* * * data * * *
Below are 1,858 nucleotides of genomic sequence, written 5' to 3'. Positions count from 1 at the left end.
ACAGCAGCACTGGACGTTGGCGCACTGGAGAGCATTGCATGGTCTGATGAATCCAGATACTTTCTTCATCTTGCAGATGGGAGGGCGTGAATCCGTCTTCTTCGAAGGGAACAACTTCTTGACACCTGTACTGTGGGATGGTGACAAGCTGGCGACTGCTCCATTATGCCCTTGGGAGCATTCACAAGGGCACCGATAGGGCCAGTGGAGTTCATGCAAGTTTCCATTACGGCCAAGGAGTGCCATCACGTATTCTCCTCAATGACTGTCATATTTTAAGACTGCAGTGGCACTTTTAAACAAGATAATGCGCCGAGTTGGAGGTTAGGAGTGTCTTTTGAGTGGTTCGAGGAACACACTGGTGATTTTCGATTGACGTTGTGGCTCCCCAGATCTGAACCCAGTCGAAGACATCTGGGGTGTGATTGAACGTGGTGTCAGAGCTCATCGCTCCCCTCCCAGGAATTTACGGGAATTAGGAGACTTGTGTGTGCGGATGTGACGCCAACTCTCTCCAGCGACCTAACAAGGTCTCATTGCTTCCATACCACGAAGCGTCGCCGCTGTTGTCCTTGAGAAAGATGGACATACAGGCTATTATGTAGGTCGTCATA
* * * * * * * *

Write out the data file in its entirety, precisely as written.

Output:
Below are 1,858 nucleotides of genomic sequence, written 5' to 3'. Positions count from 1 at the left end.
ACAGCAGCACTGGACGTTGGCGCACTGGAGAGCATTGCATGGTCTGATGAATCCAGATACTTTCTTCATCTTGCAGATGGGAGGGCGTGAATCCGTCTTCTTCGAAGGGAACAACTTCTTGACACCTGTACTGTGGGATGGTGACAAGCTGGCGACTGCTCCATTATGCCCTTGGGAGCATTCACAAGGGCACCGATAGGGCCAGTGGAGTTCATGCAAGTTTCCATTACGGCCAAGGAGTGCCATCACGTATTCTCCTCAATGACTGTCATATTTTAAGACTGCAGTGGCACTTTTAAACAAGATAATGCGCCGAGTTGGAGGTTAGGAGTGTCTTTTGAGTGGTTCGAGGAACACACTGGTGATTTTCGATTGACGTTGTGGCTCCCCAGATCTGAACCCAGTCGAAGACATCTGGGGTGTGATTGAACGTGGTGTCAGAGCTCATCGCTCCCCTCCCAGGAATTTACGGGAATTAGGAGACTTGTGTGTGCGGATGTGACGCCAACTCTCTCCAGCGACCTAACAAGGTCTCATTGCTTCCATACCACGAAGCGTCGCCGCTGTTGTCCTTGAGAAAGATGGACATACAGGCTATTATGTAGGTCGTCATA